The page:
>350 people in the channel (+75)
git shortlog --summary --numbered | wc -l) (+49)
Mainlining expert @opendata26 encourages our readers to join the effort: "One thing I think we should really highlight is that if they have decent knowledge of Linux and if they have a supported SoC - I would say S4 Pro, Snapdragon 820 (you would want UART for that but once it's running most stuff should work), 845 (same as 820, just need tons of patches on patchwork), 410, 801, 600 and probably S4 (non pro). That they can feel free to join the Matrix and that it's very likely we'll end up with a working mainline kernel." Working means in this context anything from "it boots" to having all the features working that we presented above. The latter is a bigger challenge of course.
Hackers ready for this exercise can check out the brand-new Mainlining Guide in our wiki. It provides several shortcuts to help speed you along, such as having one command that exports the right environment variables for your device and sets up a known working Alpine Linux chroot with all required packages for cross compiling the kernel without modifying your host system (#1424). The mentors listed in the guide can help you to create your device tree source file, which tells the kernel the location and parameters of all the peripherals in your little mobile computer. Because these peripherals are used over and over again in different devices, oftentimes we can just enable them without writing new drivers!
We have a ton of quests ready to be picked up. Whether it's simply helping out other people with thinking through how they could debug issues on their devices, fixing bugs, implementing cool new features towards the goal of having postmarketOS usable on a daily driver level or straight up hacking everything without fear: there is a lot to learn and a lot of fun to have!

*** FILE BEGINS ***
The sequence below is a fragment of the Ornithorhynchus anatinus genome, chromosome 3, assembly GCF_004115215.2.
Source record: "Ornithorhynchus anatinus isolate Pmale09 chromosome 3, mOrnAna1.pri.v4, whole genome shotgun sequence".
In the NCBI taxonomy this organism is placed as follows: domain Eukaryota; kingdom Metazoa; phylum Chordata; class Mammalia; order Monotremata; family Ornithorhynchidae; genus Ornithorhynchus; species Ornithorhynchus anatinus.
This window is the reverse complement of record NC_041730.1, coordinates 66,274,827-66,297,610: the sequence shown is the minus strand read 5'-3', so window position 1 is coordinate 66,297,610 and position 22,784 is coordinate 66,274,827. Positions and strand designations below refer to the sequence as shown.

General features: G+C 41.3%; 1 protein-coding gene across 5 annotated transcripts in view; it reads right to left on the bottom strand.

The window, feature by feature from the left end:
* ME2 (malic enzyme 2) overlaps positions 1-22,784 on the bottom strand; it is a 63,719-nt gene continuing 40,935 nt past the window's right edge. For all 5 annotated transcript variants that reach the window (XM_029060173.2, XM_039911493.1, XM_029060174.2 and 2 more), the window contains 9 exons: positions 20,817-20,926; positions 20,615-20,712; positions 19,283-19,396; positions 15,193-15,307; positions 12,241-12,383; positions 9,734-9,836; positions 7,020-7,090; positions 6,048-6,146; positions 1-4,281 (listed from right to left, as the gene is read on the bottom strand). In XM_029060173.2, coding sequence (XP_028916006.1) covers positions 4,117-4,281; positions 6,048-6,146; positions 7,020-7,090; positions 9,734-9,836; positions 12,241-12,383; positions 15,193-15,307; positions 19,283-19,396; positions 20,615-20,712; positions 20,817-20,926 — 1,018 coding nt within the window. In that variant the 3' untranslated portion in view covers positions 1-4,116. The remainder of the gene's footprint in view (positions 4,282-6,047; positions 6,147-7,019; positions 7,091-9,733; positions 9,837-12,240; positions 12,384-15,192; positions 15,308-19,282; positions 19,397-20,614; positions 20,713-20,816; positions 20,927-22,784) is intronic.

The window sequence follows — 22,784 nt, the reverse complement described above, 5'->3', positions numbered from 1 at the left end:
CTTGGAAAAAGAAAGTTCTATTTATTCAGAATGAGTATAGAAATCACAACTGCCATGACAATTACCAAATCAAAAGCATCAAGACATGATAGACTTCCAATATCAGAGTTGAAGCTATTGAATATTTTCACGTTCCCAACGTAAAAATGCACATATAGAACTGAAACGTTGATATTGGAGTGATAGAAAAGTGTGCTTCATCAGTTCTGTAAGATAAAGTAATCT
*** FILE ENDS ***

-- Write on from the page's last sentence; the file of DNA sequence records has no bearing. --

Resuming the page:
If your passion is writing text instead of code: we could use some help with these blog posts. It boils down to going through the closed pull requests and photos posted in the chatroom, categorizing them into logical sections before writing one paragraph after another and adding images to round it up. Contributing to any step of that process would be greatly appreciated and saves us a lot of time that we could put in other areas of the project. Get in touch with us in the postmarketOS.org issues. Another good place to exercise your writing skills to help out postmarketOS would be the wiki.
Our friends from Plasma Mobile have set up their Find Your Way page the other day. It is like a super convenient frontend to their issues tracker, which asks you a few simple questions like "Are you interested in App development?" and then takes you to the right ticket. If you could help out with any of these, you would directly contribute towards Plasma Mobile reaching 1.0 state.
While this blog post is being being written, the next stunning pull requests are already rolling in (e.g. Nintendo Switch in #1534). Hackers are helping out each other in the various #postmarketOS chats and coming up with cool new ideas of using postmarketOS or simply bringing it closer to something acceptable for daily use. Some people who just joined the project have already made critical bug fixes like @michitux in alpinelinux/aports#3889. Others silently expand our wiki. We get stuff done and have a ton of fun while doing it, and everyone involved should be proud of what we've accomplished together in just one year! Whoever has the chance to visit Akademy 2018 in Vienna, make sure to meet the few of us who will celebrate there and watch @ata2001's presentation about postmarketOS live on stage!
Here's to many more years of exciting postmarketOS developments!